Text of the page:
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Peter Mondavi, Sr.

Author: Alexandra Russell
October, 2013 Issue
It’s safe to say the California wine industry would be very different without the contributions of Peter Mondavi, Sr., and his family. As president/CEO and lead ambassador of C. Mondavi & Family and the Charles Krug Winery, Mr. Mondavi is a familiar face in the North Bay, especially in Napa Valley. But many may not know how far-reaching his contributions are.
After earning an economics degree at Stanford in 1937, Mr. Mondavi pursued graduate studies in enology at UC Berkeley. There, working with pioneering food and wine scientist Dr. William Vere Cruess, Mr. Mondavi conducted important research on cold fermentation that eventually led to the crisp, fruit-forward white wines that are now an industry standard.
The family’s transition from grape shipping to wine in 1943 led to innovations in vineyard planting and management, enhanced winemaking techniques and increased marketing and educational efforts. In 1963, he introduced French oak barrels to the Napa Valley wine industry and, under his watch, Charles Krug Winery was among the first wine producers in the state to label wines by varietal.
Now 99 years young, Mr. Mondavi is still intimately involved in his family’s wine interests.
Where did you grow up?
I grew up in Lodi, Calif., but now I live on the Charles Krug property in St. Helena.
How many family members are currently working for your wineries?
Six family members are presently employed by Charles Krug Winery.
Describe one of your happiest life moments.
My happiest life moment was when I married Blanche [Hurtzig] on June 10, 1950. Unfortunately, she passed away January 13, 2010, after 59.5 years of marriage.
What do you like and dislike most about the wine industry?
I like the annual challenge of quality each harvest. I dislike bad weather at harvest time.
What change in the wine industry has had special significance for you and/or your company?
The obvious major change in the wine business took place about 15 years ago, when premium winegrapes were harvested well above 24 degrees brix, which resulted in premium wines with alcohol contents well above 14 percent.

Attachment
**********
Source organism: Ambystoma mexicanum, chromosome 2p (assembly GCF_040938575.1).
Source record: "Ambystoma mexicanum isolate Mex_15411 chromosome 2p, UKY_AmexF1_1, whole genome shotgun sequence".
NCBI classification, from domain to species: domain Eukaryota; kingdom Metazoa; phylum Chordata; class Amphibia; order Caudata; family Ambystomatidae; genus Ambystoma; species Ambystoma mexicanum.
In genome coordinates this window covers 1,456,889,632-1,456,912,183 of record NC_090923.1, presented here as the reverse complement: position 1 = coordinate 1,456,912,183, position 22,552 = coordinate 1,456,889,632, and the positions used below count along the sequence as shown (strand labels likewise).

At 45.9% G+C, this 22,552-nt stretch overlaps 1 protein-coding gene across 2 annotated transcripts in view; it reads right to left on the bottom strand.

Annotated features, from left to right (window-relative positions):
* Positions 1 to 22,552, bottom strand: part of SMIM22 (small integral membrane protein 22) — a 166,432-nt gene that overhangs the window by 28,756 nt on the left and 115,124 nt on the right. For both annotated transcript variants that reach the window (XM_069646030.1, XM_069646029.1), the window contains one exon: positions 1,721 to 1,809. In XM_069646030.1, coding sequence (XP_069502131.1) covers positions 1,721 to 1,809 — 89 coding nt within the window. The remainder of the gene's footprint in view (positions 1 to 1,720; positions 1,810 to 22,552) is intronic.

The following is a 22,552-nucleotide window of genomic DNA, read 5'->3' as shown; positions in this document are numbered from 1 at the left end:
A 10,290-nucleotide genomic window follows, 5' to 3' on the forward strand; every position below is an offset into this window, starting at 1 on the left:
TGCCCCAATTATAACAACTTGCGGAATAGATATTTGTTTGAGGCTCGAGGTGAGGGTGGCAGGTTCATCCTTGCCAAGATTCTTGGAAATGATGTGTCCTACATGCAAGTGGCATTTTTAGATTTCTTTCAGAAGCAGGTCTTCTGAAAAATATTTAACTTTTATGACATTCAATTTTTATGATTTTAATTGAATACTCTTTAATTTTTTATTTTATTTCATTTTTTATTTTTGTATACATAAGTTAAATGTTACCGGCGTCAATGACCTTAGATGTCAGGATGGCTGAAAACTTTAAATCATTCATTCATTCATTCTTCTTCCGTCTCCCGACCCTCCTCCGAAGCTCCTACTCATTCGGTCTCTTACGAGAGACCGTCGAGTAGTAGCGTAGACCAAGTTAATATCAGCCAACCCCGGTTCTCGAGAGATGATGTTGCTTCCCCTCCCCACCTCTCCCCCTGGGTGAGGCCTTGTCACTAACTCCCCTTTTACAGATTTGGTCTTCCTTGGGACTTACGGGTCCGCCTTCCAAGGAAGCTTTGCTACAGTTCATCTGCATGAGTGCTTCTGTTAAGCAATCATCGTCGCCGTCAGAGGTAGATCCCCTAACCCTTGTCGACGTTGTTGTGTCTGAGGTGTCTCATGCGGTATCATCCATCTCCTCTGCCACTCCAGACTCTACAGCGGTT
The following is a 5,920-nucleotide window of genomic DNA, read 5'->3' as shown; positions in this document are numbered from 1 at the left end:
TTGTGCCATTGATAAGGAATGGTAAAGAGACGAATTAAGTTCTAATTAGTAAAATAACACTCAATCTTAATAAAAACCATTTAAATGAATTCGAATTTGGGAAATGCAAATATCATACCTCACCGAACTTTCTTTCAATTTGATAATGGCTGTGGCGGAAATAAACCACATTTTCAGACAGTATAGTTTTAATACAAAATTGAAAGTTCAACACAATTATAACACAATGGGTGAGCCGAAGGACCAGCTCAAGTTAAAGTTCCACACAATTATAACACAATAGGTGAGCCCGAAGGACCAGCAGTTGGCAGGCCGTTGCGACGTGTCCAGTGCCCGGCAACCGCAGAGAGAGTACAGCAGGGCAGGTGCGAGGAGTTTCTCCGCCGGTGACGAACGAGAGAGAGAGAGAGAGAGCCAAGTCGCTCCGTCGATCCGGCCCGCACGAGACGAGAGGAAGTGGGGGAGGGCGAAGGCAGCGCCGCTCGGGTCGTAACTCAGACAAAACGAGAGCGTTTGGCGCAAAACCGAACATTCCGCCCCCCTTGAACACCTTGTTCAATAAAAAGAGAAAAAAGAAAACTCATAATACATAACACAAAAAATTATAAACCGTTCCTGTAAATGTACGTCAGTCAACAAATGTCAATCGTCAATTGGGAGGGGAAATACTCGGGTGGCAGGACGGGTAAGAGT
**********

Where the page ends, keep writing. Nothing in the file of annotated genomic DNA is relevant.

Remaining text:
If you could go back in time, what year would you visit?
If I could go back in time, it would be to the day in 1946 that I was released from the army at the end of World War II.
What do you do when you want to relax?
When I want to relax, I enjoy professional football games and professional golf games. I also enjoy fishing.
What’s the most interesting country you’ve ever been to?
My two most interesting countries are Italy and France, because they’re outstanding for both food and wine.
What’s your favorite dessert?
My favorite dessert is Crêpe Suzette.
What personal trait of yours is most responsible for getting you where you are?
I’ve never had any other desire than to produce top-quality wines. I’ve never gotten tired of the wine business.
What was your first job? How old were you and what did it pay?
My first job was hand making grape-shipping boxes for my father when I was about 10 years old. The hourly wage was about $1 to begin with. The money was set aside for my college years.
What are the most important things your parents taught you?
My mother always taught me to be aggressive. She saw that we always had good meals and made certain we took care of our responsibilities. My father always provided working responsibilities while my mother saw that we carried out our responsibilities.
What controversial topic do you enjoy debating?
A subject worth debating is the minimum hourly wage.
What’s one activity you enjoy too much to give up?
I love winemaking too much to give it up and will participate whenever I see help is needed.


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